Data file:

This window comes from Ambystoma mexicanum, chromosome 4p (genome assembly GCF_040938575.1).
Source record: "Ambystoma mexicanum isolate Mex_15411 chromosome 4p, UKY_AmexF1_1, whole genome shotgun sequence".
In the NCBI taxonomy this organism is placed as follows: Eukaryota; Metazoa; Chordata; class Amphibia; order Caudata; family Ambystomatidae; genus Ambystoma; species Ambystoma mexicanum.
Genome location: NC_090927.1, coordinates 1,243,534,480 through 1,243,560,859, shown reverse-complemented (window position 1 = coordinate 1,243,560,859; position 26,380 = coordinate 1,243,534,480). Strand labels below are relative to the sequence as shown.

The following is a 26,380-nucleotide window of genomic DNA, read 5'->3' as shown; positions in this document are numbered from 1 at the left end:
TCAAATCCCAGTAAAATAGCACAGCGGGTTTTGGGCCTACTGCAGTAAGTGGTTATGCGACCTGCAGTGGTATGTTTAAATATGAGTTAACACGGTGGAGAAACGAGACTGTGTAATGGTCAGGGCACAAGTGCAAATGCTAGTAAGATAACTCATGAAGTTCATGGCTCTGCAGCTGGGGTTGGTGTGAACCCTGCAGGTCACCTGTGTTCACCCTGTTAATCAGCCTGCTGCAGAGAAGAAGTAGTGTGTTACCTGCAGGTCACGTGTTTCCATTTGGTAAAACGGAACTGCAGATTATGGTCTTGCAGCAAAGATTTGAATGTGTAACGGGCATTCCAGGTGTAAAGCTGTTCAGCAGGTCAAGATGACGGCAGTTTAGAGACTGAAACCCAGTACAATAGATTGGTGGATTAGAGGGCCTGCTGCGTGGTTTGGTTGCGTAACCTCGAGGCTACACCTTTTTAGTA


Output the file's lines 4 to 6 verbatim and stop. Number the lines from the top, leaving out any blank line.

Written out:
Genome location: NC_090927.1, coordinates 1,243,534,480 through 1,243,560,859, shown reverse-complemented (window position 1 = coordinate 1,243,560,859; position 26,380 = coordinate 1,243,534,480). Strand labels below are relative to the sequence as shown.

The following is a 26,380-nucleotide window of genomic DNA, read 5'->3' as shown; positions in this document are numbered from 1 at the left end:
TCAAATCCCAGTAAAATAGCACAGCGGGTTTTGGGCCTACTGCAGTAAGTGGTTATGCGACCTGCAGTGGTATGTTTAAATATGAGTTAACACGGTGGAGAAACGAGACTGTGTAATGGTCAGGGCACAAGTGCAAATGCTAGTAAGATAACTCATGAAGTTCATGGCTCTGCAGCTGGGGTTGGTGTGAACCCTGCAGGTCACCTGTGTTCACCCTGTTAATCAGCCTGCTGCAGAGAAGAAGTAGTGTGTTACCTGCAGGTCACGTGTTTCCATTTGGTAAAACGGAACTGCAGATTATGGTCTTGCAGCAAAGATTTGAATGTGTAACGGGCATTCCAGGTGTAAAGCTGTTCAGCAGGTCAAGATGACGGCAGTTTAGAGACTGAAACCCAGTACAATAGATTGGTGGATTAGAGGGCCTGCTGCGTGGTTTGGTTGCGTAACCTCGAGGCTACACCTTTTTAGTA